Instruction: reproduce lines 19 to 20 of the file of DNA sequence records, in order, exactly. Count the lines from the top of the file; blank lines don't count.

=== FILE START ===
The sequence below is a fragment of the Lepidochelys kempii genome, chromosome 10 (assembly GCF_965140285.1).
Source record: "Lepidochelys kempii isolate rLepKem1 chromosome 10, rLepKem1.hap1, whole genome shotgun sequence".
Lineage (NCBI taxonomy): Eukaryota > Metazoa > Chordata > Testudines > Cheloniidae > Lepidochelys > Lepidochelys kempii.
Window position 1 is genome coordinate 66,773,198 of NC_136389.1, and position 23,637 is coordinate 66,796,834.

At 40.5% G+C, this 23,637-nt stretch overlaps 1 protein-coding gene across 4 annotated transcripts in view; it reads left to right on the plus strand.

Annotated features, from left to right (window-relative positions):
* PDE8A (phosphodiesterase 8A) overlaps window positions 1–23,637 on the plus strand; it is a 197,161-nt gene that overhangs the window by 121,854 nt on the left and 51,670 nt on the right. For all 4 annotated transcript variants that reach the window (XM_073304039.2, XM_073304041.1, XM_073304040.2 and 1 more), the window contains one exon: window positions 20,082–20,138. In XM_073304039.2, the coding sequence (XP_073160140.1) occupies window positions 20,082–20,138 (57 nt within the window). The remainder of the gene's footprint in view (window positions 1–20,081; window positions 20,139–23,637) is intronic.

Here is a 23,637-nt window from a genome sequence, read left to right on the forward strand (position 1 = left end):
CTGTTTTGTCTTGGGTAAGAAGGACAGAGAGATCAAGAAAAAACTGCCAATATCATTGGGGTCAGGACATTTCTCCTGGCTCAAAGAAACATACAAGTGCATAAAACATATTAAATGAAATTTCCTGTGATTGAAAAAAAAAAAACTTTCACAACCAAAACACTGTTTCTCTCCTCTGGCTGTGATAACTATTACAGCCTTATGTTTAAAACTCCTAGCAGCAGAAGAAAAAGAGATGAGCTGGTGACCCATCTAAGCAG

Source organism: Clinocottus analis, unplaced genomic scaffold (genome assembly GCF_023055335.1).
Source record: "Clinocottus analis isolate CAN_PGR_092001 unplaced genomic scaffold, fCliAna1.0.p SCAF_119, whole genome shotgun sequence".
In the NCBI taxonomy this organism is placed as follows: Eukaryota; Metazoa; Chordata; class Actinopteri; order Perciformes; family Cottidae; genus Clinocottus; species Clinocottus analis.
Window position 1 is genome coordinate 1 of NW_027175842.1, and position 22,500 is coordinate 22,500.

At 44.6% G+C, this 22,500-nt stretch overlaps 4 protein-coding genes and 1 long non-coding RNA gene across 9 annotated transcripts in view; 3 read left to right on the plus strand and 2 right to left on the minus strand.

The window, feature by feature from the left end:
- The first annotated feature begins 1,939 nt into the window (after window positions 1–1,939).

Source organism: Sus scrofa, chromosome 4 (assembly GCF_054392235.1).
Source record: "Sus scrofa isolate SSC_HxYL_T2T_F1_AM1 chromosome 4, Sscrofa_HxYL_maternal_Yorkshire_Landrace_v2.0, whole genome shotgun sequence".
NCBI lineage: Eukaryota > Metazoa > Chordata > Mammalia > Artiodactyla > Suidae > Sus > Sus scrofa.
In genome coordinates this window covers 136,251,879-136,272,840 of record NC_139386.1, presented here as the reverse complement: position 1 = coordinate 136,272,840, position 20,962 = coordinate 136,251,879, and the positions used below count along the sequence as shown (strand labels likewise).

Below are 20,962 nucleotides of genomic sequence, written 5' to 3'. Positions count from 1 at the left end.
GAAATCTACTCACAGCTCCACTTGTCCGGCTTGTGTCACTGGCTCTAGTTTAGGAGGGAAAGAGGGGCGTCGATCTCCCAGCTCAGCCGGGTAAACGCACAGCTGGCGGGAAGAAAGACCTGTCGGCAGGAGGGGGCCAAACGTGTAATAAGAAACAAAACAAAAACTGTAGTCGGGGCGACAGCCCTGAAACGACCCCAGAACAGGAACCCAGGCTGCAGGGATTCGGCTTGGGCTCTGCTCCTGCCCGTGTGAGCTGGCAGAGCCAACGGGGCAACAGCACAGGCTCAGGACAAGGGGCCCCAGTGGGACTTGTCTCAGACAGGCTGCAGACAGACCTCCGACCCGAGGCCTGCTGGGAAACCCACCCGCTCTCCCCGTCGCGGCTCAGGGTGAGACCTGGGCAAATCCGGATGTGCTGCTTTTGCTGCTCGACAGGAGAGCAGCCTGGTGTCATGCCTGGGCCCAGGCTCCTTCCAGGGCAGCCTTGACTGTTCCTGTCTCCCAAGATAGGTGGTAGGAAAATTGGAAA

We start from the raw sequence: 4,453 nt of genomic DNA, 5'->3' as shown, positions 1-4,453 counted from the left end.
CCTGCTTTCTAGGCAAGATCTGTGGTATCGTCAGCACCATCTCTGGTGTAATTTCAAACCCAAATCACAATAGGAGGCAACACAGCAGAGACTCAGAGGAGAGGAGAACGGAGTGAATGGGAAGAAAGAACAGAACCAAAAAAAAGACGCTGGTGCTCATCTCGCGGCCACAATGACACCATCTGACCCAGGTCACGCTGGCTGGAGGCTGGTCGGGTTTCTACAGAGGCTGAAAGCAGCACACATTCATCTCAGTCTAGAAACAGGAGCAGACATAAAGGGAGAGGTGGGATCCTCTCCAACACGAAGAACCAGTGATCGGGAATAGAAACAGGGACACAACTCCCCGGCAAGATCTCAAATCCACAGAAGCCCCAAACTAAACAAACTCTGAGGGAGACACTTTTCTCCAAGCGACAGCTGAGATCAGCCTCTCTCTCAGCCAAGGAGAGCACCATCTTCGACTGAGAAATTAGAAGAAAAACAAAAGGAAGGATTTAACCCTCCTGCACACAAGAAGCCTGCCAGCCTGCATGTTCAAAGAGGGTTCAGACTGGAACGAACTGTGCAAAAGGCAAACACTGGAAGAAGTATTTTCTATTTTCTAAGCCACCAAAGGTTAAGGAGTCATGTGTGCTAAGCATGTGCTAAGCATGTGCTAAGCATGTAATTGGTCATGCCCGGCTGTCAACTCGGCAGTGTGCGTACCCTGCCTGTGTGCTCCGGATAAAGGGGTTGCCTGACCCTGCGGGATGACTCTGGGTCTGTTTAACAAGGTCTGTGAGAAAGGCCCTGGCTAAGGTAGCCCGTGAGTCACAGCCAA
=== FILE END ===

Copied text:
NCBI lineage: Eukaryota > Metazoa > Chordata > Mammalia > Artiodactyla > Suidae > Sus > Sus scrofa.
In genome coordinates this window covers 136,251,879-136,272,840 of record NC_139386.1, presented here as the reverse complement: position 1 = coordinate 136,272,840, position 20,962 = coordinate 136,251,879, and the positions used below count along the sequence as shown (strand labels likewise).